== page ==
If you want to use a computer as a USB storage device, you can use a mobile phone or tablet with a USB connection instead of using a PC.

  • Can you elaborate a bit more, how using a mobile phone could help me turning my PC into a USB storage device / host, that I could plug to another compter, TV or device? I think, I'm missing this point, though I think I have a fair knowledge about USB OTG. – trejder Mar 10 '15 at 8:15
  • @trejder As I wrote, I've never seen a PC with a device port (“PC” excluding x86 tablets). – Gilles Mar 10 '15 at 8:19
  • Yes, but I'm refferring to your last sentence: "If you want to make a computer into a USB storage device, you can use a mobile phone or tablet with a USB connection". Maybe I'm missing something, but I understand it as "You can use mobile phone or tablet to turn computer into USB storage device". If so, then the question is: How? – trejder Mar 10 '15 at 8:23
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    @trejder Ah, “computer” in that sentence is not “PC”, it's “computer”. A phone/tablet is a different kind of computer from a PC. Is that what's troubling you? – Gilles Mar 10 '15 at 8:27
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    @trejder No. Usually your best bet is to establish a network connection one way or another. You can use Firewire as a network connection between any two PCs with a Firewire port, but many PCs don't have one. Most PCs have an Ethernet port, you can connect two PCs with an Ethernet cable (very old PCs require a crossover cable but modern ones can take an ordinary cable). To make a PC serve as a storage device for a mobile device, you typically need to get the PC onto wifi somehow. – Gilles Mar 10 '15 at 8:35
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You can consider using one of special "USB-USB bridged cables", sometimes called "USB networking cables". Like one mentioned in these articles:

They allow you to transfer files between two PCs. I've been using these kind of cables over ten years ago (in times of Windows XP) and in that times all such cables available to the market required a special driver and software. They let you transfer files only through special file commander, that shiped along with cable drivers on a installation disk and therefore did not allow one PC to act to another as pure USB external device.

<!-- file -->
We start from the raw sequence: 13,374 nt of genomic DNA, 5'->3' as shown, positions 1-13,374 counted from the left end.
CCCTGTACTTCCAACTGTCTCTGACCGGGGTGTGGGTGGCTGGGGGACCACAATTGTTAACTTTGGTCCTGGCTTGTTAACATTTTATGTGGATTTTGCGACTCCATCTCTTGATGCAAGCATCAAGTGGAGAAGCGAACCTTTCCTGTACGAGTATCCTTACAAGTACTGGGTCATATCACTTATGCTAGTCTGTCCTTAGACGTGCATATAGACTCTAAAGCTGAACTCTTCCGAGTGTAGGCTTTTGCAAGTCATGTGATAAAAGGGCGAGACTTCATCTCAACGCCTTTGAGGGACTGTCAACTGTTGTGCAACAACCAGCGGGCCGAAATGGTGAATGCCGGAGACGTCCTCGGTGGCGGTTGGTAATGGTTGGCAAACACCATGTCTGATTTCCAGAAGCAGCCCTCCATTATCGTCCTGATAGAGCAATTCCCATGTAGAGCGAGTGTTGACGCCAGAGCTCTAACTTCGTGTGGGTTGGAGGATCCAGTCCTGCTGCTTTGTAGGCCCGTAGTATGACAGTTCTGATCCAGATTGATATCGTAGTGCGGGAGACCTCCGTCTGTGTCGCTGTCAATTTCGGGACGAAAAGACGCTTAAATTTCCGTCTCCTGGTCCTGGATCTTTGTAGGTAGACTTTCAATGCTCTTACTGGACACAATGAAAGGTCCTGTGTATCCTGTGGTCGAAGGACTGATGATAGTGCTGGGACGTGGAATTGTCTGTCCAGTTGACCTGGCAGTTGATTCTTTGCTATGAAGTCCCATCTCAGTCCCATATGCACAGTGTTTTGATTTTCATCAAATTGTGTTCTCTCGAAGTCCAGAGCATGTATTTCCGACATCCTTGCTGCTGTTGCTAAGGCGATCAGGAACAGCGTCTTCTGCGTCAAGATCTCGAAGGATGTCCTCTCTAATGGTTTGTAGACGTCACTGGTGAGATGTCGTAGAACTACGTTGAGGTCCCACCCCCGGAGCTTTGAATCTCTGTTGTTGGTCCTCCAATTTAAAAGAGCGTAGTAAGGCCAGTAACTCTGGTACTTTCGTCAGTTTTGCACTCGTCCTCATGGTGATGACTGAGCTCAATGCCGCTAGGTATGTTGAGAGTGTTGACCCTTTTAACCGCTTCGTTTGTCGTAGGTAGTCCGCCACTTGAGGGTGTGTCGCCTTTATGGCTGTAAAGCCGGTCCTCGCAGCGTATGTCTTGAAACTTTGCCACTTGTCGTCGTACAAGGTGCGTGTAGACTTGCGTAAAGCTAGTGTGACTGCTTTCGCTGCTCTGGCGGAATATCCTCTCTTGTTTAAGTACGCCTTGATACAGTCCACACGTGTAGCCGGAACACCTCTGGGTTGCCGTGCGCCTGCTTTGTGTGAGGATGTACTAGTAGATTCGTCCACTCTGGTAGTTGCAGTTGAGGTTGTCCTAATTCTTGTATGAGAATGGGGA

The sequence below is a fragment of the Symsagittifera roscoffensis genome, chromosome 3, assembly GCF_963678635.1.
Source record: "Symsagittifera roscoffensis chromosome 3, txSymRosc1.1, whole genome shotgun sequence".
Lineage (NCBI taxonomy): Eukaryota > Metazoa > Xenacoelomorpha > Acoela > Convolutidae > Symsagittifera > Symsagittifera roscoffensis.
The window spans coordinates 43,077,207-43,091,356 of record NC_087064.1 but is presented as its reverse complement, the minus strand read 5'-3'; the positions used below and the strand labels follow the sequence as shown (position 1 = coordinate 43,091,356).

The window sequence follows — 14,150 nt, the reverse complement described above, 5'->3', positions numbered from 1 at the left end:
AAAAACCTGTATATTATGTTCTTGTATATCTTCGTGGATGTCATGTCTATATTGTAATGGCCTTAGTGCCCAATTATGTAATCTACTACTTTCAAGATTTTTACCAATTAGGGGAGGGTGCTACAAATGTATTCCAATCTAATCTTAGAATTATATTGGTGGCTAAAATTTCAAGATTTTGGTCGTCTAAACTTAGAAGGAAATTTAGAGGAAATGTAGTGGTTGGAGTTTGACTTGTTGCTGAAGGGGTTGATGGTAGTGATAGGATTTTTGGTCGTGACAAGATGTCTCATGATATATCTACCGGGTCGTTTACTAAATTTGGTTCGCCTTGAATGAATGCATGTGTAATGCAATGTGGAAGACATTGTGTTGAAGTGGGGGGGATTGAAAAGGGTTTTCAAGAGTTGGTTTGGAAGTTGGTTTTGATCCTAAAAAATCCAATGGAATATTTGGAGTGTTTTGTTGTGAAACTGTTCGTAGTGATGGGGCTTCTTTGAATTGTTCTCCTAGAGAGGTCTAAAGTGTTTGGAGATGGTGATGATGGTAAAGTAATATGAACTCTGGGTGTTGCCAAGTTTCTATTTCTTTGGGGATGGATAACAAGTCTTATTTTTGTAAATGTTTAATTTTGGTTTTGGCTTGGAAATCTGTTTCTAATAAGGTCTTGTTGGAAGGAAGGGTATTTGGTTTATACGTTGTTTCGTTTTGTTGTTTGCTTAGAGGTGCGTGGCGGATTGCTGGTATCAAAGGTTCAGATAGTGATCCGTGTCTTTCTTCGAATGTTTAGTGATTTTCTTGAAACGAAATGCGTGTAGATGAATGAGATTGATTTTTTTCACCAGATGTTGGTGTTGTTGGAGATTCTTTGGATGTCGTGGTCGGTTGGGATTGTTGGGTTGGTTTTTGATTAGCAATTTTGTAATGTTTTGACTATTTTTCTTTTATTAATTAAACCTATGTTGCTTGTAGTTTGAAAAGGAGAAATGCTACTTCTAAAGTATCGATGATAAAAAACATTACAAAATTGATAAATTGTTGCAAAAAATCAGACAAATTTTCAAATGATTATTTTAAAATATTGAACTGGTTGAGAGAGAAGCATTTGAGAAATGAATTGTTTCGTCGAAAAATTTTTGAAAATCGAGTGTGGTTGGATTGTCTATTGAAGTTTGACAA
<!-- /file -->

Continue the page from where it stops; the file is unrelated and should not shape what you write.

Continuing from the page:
I'm not sure, if anything has changed since then and if new solutions allow you only to transfer files using special software and -- if you can force one PC to act as an external device to another PC.

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As explained in the answer by by Matt Thomson, it is not properly possible to make a physical USB port of a PC computer act as a USB slave device, as the USB slave controller is missing.

That means if we have an adapter board that can provide slave-mode USB (such as the Raspberry Pi Zero), we have to connect it to your host PC by a different channel, such as wired Ethernet. I have two different proposals what protocol you could run over that Ethernet connection:

(1) Expose the USB port over IP network.

Use software to expose the USB slave-mode port of the Raspberry Pi Zero as a virtual USB device to your PC. The USB/IP project provides this, by means of a driver that can transport USB over IP networks. Here is an example of using USB/IP to provide a simulated USB device to a computer – which would be your PC here.

What I don't know in this proposed solution is if the USB/IP software is already able to expose a USB slave port over IP network, or only a USB host port as normal.

But even if that works, you still have to set up or adapt device drivers on your PC in such a way that they (1) accept the incoming USB/IP connection as a USB connection, (2) provide USB slave-mode rather than USB host-mode, (3) simulate a USB mass storage device by serving the data from the assigned location (your .vdi file).

Overall, that's a complex way of doing it.

(2) Expose the file over IP network.

This is a much simpler way for how to utilize the Ethernet connection to the Raspberry Pi Zero: on the Raspberry Pi Zero, mount the data stored on your PC via a network file system. These files then appear logically as part of the Pi Zero's file system, and you can serve them with the Linux USB gadget driver to make the Raspberry Pi look like a USB mass storage device to connected devices.